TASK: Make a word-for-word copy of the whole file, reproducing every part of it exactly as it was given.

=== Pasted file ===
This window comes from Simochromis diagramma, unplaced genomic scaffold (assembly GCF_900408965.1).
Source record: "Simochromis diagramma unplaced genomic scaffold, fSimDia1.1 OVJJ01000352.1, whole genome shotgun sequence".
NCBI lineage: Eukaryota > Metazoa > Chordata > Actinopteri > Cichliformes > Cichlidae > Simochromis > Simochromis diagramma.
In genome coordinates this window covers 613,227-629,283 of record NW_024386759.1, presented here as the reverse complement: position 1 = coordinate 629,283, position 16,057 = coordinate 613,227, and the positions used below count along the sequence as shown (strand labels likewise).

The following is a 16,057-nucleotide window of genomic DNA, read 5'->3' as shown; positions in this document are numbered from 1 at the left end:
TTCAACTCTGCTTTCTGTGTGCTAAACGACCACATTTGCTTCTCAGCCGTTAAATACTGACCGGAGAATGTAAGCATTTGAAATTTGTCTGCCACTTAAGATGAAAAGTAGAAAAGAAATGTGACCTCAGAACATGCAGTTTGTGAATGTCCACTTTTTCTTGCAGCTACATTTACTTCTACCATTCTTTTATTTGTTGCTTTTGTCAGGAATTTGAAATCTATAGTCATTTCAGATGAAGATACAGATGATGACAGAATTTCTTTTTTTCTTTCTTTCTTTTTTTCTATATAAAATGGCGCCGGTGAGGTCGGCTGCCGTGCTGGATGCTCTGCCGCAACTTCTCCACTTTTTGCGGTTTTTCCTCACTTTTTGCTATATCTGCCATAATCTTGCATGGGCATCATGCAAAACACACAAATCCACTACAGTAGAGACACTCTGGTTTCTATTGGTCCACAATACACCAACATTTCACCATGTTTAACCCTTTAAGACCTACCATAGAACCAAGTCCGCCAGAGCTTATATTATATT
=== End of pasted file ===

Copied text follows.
This window comes from Simochromis diagramma, unplaced genomic scaffold (assembly GCF_900408965.1).
Source record: "Simochromis diagramma unplaced genomic scaffold, fSimDia1.1 OVJJ01000352.1, whole genome shotgun sequence".
NCBI lineage: Eukaryota > Metazoa > Chordata > Actinopteri > Cichliformes > Cichlidae > Simochromis > Simochromis diagramma.
In genome coordinates this window covers 613,227-629,283 of record NW_024386759.1, presented here as the reverse complement: position 1 = coordinate 629,283, position 16,057 = coordinate 613,227, and the positions used below count along the sequence as shown (strand labels likewise).

The following is a 16,057-nucleotide window of genomic DNA, read 5'->3' as shown; positions in this document are numbered from 1 at the left end:
TTCAACTCTGCTTTCTGTGTGCTAAACGACCACATTTGCTTCTCAGCCGTTAAATACTGACCGGAGAATGTAAGCATTTGAAATTTGTCTGCCACTTAAGATGAAAAGTAGAAAAGAAATGTGACCTCAGAACATGCAGTTTGTGAATGTCCACTTTTTCTTGCAGCTACATTTACTTCTACCATTCTTTTATTTGTTGCTTTTGTCAGGAATTTGAAATCTATAGTCATTTCAGATGAAGATACAGATGATGACAGAATTTCTTTTTTTCTTTCTTTCTTTTTTTCTATATAAAATGGCGCCGGTGAGGTCGGCTGCCGTGCTGGATGCTCTGCCGCAACTTCTCCACTTTTTGCGGTTTTTCCTCACTTTTTGCTATATCTGCCATAATCTTGCATGGGCATCATGCAAAACACACAAATCCACTACAGTAGAGACACTCTGGTTTCTATTGGTCCACAATACACCAACATTTCACCATGTTTAACCCTTTAAGACCTACCATAGAACCAAGTCCGCCAGAGCTTATATTATATT